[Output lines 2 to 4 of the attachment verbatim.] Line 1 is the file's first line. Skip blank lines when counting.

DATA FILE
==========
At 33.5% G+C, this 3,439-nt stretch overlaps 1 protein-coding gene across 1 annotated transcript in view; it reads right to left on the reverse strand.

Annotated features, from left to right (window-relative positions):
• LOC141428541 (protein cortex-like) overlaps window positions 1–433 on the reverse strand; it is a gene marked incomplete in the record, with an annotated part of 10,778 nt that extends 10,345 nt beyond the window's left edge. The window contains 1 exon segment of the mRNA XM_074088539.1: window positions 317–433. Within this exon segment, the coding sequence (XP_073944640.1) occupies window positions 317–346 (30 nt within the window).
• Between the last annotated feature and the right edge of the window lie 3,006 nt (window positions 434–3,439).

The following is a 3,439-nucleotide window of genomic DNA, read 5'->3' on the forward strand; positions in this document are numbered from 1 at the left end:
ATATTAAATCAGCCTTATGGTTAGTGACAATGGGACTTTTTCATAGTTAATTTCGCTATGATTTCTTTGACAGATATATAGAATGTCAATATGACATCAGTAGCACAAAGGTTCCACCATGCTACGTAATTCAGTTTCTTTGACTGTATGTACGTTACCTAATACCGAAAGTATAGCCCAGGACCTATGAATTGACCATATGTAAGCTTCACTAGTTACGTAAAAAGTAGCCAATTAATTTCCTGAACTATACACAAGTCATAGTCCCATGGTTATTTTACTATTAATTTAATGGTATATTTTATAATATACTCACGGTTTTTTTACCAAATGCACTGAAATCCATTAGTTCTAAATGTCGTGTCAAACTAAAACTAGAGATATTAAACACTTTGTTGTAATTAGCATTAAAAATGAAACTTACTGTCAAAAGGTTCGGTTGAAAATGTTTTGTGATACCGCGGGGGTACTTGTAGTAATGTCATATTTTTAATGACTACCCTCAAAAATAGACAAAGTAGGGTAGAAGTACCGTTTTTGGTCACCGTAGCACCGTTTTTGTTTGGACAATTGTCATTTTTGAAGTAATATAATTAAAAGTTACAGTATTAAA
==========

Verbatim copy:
Annotated features, from left to right (window-relative positions):
• LOC141428541 (protein cortex-like) overlaps window positions 1–433 on the reverse strand; it is a gene marked incomplete in the record, with an annotated part of 10,778 nt that extends 10,345 nt beyond the window's left edge. The window contains 1 exon segment of the mRNA XM_074088539.1: window positions 317–433. Within this exon segment, the coding sequence (XP_073944640.1) occupies window positions 317–346 (30 nt within the window).
• Between the last annotated feature and the right edge of the window lie 3,006 nt (window positions 434–3,439).